In this original blog, with equally original title, Delip Rao poses twelve (+1) harsh truths about the real world practice of machine learning. I found it quite enlightning to read a non-hyped article about ML for once. Particularly because Delip’s experiences seem to overlap quite nicely with the principles of software design and Agile working.
Delip’s 12 truths I’ve copied in headers below. If they spark your interest, read more here:
It has to work
No matter how hard you push and no matter what the priority, you can’t increase the speed of light
With sufficient thrust, pigs fly just fine. However, this is not necessarily a good idea
Some things in life can never be fully appreciated nor understood unless experienced firsthand
It is always possible to agglutinate multiple separate problems into a single complex interdependent solution. In most cases, this is a bad idea
It is easier to ignore or move a problem around than it is to solve it
You always have to tradeoff something
Everything is more complicated than you think
You will always under-provision resources
One size never fits all. Your model will make embarrassing errors all the time despite your best intentions
Every old idea will be proposed again with a different name and a different presentation, regardless of whether it works
Perfection has been reached not when there is nothing left to add, but when there is nothing left to take away
Delip added in a +1, with his zero-indexed truth: You are Not a Scientist.
Yes, that’s all of you building stuff with machine learning with a “scientist” in the title, including all of you with PhDs, has-been-academics, and academics with one foot in the industry. Machine learning (and other AI application areas, like NLP, Vision, Speech, …) is an engineering research discipline (as opposed to science research).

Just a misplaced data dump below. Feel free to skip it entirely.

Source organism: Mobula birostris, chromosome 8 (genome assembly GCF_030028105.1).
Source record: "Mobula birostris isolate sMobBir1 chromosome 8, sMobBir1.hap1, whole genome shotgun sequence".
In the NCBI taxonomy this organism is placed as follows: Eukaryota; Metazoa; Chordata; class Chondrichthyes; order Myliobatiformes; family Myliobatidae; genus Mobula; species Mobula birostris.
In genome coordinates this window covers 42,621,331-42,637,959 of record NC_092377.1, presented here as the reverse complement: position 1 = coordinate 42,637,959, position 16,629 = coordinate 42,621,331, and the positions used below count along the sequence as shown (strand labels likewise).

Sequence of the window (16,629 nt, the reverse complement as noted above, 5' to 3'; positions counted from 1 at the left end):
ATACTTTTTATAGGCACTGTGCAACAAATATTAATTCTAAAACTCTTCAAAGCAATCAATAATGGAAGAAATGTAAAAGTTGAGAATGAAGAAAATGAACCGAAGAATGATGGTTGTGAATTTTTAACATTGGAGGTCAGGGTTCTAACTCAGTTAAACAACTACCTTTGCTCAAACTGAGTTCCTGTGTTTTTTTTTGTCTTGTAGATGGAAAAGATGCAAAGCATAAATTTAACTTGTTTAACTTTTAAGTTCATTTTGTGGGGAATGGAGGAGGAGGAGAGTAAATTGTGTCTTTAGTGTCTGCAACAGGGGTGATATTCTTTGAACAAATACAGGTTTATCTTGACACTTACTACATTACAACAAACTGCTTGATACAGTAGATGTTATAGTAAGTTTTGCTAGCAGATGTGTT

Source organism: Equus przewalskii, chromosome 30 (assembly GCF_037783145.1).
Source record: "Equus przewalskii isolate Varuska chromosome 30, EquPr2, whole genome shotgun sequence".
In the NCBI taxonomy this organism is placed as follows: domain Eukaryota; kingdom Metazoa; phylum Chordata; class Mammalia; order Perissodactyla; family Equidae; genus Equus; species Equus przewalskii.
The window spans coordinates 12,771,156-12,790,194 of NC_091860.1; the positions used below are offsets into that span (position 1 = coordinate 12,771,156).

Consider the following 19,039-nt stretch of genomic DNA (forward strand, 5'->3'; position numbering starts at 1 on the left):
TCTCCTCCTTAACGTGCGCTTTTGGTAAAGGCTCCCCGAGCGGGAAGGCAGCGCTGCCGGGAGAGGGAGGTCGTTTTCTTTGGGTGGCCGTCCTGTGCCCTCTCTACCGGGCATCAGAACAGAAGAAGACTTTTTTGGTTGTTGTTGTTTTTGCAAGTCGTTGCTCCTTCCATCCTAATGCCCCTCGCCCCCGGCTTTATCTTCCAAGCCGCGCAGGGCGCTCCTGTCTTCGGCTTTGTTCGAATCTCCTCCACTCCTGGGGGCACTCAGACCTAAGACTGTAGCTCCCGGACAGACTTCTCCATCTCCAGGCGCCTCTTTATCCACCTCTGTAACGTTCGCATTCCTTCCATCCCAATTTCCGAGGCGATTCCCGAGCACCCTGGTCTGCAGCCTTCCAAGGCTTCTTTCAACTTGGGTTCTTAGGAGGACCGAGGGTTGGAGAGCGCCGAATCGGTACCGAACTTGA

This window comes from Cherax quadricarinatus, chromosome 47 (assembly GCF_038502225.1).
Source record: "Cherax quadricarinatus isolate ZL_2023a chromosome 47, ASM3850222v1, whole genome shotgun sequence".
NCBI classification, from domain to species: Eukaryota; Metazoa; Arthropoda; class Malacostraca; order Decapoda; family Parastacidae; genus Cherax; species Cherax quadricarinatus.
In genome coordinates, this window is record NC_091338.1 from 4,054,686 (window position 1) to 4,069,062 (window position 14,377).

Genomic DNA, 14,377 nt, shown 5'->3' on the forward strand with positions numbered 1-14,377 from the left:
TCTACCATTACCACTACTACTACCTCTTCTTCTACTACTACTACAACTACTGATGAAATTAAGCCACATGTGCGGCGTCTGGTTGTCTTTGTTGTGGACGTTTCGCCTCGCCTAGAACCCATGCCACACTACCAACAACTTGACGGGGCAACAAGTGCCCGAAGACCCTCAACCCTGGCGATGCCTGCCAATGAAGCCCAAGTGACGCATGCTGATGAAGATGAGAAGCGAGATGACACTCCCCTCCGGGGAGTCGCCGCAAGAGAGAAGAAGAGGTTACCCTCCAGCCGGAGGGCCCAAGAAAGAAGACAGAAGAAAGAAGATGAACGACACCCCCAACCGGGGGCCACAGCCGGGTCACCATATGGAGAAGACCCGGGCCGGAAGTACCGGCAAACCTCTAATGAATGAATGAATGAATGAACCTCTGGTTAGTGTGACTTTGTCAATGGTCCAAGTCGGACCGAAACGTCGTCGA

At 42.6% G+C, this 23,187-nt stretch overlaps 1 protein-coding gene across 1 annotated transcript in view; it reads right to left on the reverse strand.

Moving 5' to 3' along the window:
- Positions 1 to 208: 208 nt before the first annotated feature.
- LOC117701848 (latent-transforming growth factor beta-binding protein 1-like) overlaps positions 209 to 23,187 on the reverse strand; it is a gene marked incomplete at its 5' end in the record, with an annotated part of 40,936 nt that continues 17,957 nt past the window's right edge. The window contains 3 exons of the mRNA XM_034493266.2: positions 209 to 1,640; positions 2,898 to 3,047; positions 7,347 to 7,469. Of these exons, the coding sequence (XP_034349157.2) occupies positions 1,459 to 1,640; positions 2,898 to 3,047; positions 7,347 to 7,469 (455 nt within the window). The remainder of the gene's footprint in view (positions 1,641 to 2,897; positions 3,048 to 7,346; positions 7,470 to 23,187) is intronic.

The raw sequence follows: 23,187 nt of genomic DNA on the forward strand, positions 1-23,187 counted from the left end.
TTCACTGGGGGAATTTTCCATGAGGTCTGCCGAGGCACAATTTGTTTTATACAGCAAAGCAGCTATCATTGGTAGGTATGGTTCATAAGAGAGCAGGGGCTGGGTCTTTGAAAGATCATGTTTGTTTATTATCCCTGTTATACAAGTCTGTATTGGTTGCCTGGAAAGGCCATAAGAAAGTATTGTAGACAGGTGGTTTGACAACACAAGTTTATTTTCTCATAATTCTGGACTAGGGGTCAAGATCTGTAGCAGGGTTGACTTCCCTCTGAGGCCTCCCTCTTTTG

With great pleasure I’ve studied and worked in the field of people analytics, where we seek to leverage employee, management-, and business information to better organize and manage our personnel. Here, data has proven valuable itself indispensible for the organization of the future.
Data and analytics have not traditionally been high on the list of HR professionals. Fortunately, there is an increased awareness that the 21st century (HR) manager has to be data-savvy. But where to start learning? The plentiful available resources can be daunting…
Have a look at these 100+ amazing books for (starting) people analytics specialists. My personal recommendations are included as pictures, but feel free to ask for more detailed suggestions!
Behavioural Psychology: focus on behavioural psychology and economics, including decision-making and the biases therein.
Technology: focus on the implications of new technology….
Ethics: … on society and humanity, and what can go wrong.
Digital & Data-driven HR: … for the future of work, workforce, and organization. Includes people analytics case studies.
Management: focus on industrial and organizational psychology, HR, leadership, and business strategy.
Statistics: focus on the technical books explaining statistical concepts and applied data analysis.
People analytics: …. more technical books on how to conduct people analytics studies step-by-step in (statistical) software.
Programming: … technical books specifically aimed at (statistical) programming and data analysis.
Communication: focus on information exchange, presentation, and data visualization.
Disclaimer: This page contains links to Amazon’s book shop. Any purchases through those links provide us with a small commission that helps to host this blog.
The 2018 annual Society for Industrial and Organizational Psychology (SIOP) conference featured its first-ever machine learning competition. Teams competed for several months in predicting the enployee turnover (or churn) in a large US company. A more complete introduction as presented at the conference can be found here. All submissions had to be open source and the winning submissions have been posted in this GitHub repository. The winning teams consist of analysts working at WalMart, DDI, and HumRRO. They mostly built ensemble models, in Python and/or R, combining algorithms such as (light) gradient boosted trees, neural networks, and random forest analysis.